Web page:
Morphine Sulfate Addiction Treatment and Rehab
- 1. Morphine Sulfate Addiction Treatment and Rehab
- 2. Treatment Options for Morphine Sulfate Addiction Symptoms
- 3. Morphine Sulfate Medical Detox
- 4. Morphine Sulfate Rehabilitation Programs
- 5. Inpatient Morphine Sulfate Rehab
- 6. Outpatient Morphine Sulfate Rehab
- 7. Choosing a Morphine Sulfate Rehab Center
Bringing a halt to opiate addiction is a challenging process. Morphine sulfate withdrawal can be severe. An intervention with family and friends may be needed to coax the individual to undergo medical detox. After detox, the patient will then enter an inpatient rehabilitation program followed by outpatient treatment and counseling.
This initial period of withdrawals is characterized by excessive sweating, runny nose, yawning, and watery eyes. Patients often describe feeling like they have the flu. More serious morphine sulfate symptoms peak between 48 and 72 hours. During this time, the patient may experience insomnia, anhedonia (inability to feel pleasure), anxiety, stomach pain, muscle pain, nausea, vomiting, sneezing, loss of appetite, and intense drug cravings. Other symptoms can include chills, elevated blood pressure, rapid heart rate, irritability, restlessness, diarrhea, and tremors.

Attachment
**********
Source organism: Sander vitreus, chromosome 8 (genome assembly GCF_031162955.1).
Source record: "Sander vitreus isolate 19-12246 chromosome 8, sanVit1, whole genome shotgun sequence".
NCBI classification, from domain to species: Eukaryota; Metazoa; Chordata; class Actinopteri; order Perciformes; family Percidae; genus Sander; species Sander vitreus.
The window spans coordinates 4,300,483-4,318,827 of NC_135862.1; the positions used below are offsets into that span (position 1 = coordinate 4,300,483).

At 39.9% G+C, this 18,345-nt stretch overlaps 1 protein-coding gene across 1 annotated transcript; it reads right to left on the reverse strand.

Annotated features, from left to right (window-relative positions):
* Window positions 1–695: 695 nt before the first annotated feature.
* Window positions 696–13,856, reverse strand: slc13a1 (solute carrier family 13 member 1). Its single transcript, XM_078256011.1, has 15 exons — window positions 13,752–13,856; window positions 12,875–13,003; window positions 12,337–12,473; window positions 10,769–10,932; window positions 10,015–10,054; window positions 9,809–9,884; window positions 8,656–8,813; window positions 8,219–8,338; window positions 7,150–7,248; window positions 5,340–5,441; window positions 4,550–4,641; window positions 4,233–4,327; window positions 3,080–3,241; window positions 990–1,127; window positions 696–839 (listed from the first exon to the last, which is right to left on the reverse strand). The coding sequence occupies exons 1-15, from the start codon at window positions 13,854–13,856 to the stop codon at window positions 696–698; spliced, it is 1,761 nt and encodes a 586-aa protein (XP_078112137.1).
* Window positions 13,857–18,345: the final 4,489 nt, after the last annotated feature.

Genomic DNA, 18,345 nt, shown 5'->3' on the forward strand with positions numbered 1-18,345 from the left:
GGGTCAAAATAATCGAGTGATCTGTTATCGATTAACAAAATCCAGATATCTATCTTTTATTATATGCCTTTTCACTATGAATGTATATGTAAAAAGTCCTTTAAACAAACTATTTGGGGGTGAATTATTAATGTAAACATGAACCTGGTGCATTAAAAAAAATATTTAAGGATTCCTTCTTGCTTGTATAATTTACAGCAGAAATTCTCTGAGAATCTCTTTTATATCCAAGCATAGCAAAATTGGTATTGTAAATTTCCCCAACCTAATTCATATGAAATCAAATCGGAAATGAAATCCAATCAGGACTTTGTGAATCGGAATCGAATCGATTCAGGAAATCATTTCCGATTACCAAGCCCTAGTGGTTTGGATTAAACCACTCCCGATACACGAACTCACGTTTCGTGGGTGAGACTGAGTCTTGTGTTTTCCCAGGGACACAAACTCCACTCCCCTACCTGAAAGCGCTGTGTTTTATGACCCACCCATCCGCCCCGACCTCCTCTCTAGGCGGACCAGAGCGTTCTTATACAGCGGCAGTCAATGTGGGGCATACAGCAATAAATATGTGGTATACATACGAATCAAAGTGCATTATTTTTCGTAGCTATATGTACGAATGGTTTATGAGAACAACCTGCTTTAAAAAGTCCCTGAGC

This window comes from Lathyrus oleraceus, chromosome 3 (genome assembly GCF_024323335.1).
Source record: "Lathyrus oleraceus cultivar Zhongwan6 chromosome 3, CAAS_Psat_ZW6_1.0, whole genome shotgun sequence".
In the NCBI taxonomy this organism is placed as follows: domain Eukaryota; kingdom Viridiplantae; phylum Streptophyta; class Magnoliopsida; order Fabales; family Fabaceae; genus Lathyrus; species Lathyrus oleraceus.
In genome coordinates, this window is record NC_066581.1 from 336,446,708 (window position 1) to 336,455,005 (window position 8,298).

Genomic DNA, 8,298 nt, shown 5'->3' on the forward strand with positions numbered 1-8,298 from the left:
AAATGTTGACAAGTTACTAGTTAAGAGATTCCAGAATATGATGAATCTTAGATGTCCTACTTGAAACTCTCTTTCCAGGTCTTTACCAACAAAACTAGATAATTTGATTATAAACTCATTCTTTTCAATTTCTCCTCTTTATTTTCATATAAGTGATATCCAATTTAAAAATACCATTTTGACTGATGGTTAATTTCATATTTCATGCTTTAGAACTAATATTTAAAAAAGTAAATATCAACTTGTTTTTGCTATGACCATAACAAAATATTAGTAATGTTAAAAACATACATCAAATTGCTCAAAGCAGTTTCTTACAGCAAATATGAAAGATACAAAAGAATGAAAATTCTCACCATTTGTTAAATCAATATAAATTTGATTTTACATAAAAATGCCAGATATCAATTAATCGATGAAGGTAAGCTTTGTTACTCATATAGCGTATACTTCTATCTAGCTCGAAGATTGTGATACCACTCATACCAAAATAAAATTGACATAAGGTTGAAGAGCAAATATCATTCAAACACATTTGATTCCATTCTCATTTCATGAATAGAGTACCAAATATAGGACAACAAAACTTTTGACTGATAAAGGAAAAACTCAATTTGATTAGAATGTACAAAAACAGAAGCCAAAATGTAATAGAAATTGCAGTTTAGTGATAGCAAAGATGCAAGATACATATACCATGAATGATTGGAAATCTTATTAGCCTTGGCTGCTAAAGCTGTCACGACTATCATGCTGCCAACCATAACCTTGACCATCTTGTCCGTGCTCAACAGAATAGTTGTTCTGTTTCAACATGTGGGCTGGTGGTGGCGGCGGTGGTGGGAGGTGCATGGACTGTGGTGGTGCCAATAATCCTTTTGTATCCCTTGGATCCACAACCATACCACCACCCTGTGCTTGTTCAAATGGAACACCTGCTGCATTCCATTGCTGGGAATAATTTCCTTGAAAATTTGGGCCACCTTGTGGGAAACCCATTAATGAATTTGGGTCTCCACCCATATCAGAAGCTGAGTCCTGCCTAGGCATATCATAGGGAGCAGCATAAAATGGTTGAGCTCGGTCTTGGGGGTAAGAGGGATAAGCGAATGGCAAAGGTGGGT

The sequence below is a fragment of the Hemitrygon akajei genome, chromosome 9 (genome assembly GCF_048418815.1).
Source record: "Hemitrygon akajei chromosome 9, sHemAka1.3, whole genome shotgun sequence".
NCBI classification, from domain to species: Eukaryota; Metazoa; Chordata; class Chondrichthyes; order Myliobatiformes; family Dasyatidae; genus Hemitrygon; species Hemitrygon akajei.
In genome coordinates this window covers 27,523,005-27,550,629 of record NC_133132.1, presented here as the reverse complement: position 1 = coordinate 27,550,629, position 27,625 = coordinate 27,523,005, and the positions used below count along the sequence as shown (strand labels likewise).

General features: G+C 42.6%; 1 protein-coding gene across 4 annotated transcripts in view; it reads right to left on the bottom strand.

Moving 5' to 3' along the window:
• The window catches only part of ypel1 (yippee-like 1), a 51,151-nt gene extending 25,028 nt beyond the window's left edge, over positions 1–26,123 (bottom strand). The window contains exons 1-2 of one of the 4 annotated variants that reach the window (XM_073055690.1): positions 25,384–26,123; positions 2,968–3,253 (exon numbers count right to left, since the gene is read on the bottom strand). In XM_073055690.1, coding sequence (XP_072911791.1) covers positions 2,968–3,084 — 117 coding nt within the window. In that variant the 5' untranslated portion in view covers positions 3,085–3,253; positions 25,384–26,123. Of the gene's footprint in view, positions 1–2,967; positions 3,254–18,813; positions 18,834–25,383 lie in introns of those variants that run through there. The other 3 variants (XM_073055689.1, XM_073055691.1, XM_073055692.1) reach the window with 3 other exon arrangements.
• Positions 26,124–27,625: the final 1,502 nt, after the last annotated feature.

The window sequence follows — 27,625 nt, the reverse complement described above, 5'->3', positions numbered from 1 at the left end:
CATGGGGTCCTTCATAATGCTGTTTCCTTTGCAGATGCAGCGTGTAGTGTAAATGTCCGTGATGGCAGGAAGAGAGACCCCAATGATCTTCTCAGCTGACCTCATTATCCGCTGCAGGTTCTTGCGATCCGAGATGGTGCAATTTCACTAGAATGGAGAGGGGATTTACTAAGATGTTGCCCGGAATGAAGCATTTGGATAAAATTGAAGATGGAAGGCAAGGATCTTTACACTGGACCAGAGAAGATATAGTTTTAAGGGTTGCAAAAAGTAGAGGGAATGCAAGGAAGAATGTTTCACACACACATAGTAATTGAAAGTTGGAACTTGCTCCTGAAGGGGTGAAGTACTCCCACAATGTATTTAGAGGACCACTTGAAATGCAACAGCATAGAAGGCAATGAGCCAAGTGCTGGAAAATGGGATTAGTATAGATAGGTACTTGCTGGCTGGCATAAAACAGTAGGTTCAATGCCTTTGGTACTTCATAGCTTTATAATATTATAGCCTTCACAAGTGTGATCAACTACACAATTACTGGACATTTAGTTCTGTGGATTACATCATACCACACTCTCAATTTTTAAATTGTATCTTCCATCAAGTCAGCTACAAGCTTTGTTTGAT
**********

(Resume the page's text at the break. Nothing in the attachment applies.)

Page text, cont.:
Doctors are advised to exercise caution when prescribing extended-release morphine sulfate due to the drug’s potential for abuse. Extended-release morphine sulfate can contribute to overdose cases in which tablets are crushed, chewed, or snorted. Extended-release tablets contain more of the drug than non-extended release morphine sulfate. When patients break through the tablet’s outer coating, the entirety of the drug content is absorbed at once, potentially leading to overdose.
Roughly ten percent of the global population has taken morphine sulfate at least once, according to the Global Information Network about Drugs (GINAD). For most of these cases, individuals were prescribed morphine sulfate for short-term treatment of injury-related pain.
Medical Disclaimer: The Recovery Village aims to improve the quality of life for people struggling with a substance use or mental health disorder with fact-based content about the nature of behavioral health conditions, treatment options and their related outcomes. We publish material that is researched, cited, edited and reviewed by licensed medical professionals. The information we provide is not intended to be a substitute for professional medical advice, diagnosis or treatment. It should not be used in place of the advice of your physician or other qualified healthcare provider.
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